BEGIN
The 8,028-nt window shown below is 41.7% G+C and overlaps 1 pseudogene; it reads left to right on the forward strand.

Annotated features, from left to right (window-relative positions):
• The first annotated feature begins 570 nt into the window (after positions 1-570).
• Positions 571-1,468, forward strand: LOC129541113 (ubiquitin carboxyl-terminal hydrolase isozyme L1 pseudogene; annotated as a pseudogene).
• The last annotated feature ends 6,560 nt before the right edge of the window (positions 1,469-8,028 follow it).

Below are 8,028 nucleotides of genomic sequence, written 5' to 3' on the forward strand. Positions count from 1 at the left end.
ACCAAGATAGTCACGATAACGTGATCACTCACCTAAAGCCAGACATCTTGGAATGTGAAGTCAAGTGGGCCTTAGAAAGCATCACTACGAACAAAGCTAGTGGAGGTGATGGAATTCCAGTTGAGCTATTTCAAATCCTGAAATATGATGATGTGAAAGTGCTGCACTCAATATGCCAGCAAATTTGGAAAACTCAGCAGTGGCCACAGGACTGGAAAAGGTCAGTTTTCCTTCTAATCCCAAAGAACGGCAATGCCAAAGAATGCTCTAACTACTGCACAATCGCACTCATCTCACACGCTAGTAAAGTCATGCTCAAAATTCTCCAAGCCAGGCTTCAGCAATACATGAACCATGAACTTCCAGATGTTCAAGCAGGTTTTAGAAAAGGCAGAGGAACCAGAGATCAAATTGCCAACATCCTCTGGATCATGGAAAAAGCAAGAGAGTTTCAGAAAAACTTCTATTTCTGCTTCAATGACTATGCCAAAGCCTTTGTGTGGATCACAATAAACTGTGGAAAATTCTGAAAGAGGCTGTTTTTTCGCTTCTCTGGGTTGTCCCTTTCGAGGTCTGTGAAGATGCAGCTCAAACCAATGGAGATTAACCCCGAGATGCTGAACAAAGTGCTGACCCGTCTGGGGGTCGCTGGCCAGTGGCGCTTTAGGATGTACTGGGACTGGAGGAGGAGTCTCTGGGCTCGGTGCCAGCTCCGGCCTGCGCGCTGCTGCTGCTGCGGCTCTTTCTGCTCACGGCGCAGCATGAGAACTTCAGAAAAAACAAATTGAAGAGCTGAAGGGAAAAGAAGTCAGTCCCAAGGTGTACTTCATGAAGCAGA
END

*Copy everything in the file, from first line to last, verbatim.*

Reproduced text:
The 8,028-nt window shown below is 41.7% G+C and overlaps 1 pseudogene; it reads left to right on the forward strand.

Annotated features, from left to right (window-relative positions):
• The first annotated feature begins 570 nt into the window (after positions 1-570).
• Positions 571-1,468, forward strand: LOC129541113 (ubiquitin carboxyl-terminal hydrolase isozyme L1 pseudogene; annotated as a pseudogene).
• The last annotated feature ends 6,560 nt before the right edge of the window (positions 1,469-8,028 follow it).

Below are 8,028 nucleotides of genomic sequence, written 5' to 3' on the forward strand. Positions count from 1 at the left end.
ACCAAGATAGTCACGATAACGTGATCACTCACCTAAAGCCAGACATCTTGGAATGTGAAGTCAAGTGGGCCTTAGAAAGCATCACTACGAACAAAGCTAGTGGAGGTGATGGAATTCCAGTTGAGCTATTTCAAATCCTGAAATATGATGATGTGAAAGTGCTGCACTCAATATGCCAGCAAATTTGGAAAACTCAGCAGTGGCCACAGGACTGGAAAAGGTCAGTTTTCCTTCTAATCCCAAAGAACGGCAATGCCAAAGAATGCTCTAACTACTGCACAATCGCACTCATCTCACACGCTAGTAAAGTCATGCTCAAAATTCTCCAAGCCAGGCTTCAGCAATACATGAACCATGAACTTCCAGATGTTCAAGCAGGTTTTAGAAAAGGCAGAGGAACCAGAGATCAAATTGCCAACATCCTCTGGATCATGGAAAAAGCAAGAGAGTTTCAGAAAAACTTCTATTTCTGCTTCAATGACTATGCCAAAGCCTTTGTGTGGATCACAATAAACTGTGGAAAATTCTGAAAGAGGCTGTTTTTTCGCTTCTCTGGGTTGTCCCTTTCGAGGTCTGTGAAGATGCAGCTCAAACCAATGGAGATTAACCCCGAGATGCTGAACAAAGTGCTGACCCGTCTGGGGGTCGCTGGCCAGTGGCGCTTTAGGATGTACTGGGACTGGAGGAGGAGTCTCTGGGCTCGGTGCCAGCTCCGGCCTGCGCGCTGCTGCTGCTGCGGCTCTTTCTGCTCACGGCGCAGCATGAGAACTTCAGAAAAAACAAATTGAAGAGCTGAAGGGAAAAGAAGTCAGTCCCAAGGTGTACTTCATGAAGCAGA